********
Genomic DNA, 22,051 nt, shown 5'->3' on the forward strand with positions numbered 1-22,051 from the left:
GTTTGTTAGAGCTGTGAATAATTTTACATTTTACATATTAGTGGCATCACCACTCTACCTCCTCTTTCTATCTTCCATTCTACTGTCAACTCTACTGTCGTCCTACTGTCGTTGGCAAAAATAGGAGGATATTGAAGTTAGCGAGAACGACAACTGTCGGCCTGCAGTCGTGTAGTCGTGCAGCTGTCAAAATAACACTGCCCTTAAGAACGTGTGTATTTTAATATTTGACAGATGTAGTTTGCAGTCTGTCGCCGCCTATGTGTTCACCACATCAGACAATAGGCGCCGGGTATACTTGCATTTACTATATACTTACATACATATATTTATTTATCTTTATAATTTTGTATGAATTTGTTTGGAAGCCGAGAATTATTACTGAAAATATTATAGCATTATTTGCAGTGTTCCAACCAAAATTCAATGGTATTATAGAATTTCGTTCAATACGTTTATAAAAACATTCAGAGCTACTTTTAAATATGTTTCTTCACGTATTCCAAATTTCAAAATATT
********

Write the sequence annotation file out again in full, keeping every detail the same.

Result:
Genomic DNA, 22,051 nt, shown 5'->3' on the forward strand with positions numbered 1-22,051 from the left:
GTTTGTTAGAGCTGTGAATAATTTTACATTTTACATATTAGTGGCATCACCACTCTACCTCCTCTTTCTATCTTCCATTCTACTGTCAACTCTACTGTCGTCCTACTGTCGTTGGCAAAAATAGGAGGATATTGAAGTTAGCGAGAACGACAACTGTCGGCCTGCAGTCGTGTAGTCGTGCAGCTGTCAAAATAACACTGCCCTTAAGAACGTGTGTATTTTAATATTTGACAGATGTAGTTTGCAGTCTGTCGCCGCCTATGTGTTCACCACATCAGACAATAGGCGCCGGGTATACTTGCATTTACTATATACTTACATACATATATTTATTTATCTTTATAATTTTGTATGAATTTGTTTGGAAGCCGAGAATTATTACTGAAAATATTATAGCATTATTTGCAGTGTTCCAACCAAAATTCAATGGTATTATAGAATTTCGTTCAATACGTTTATAAAAACATTCAGAGCTACTTTTAAATATGTTTCTTCACGTATTCCAAATTTCAAAATATT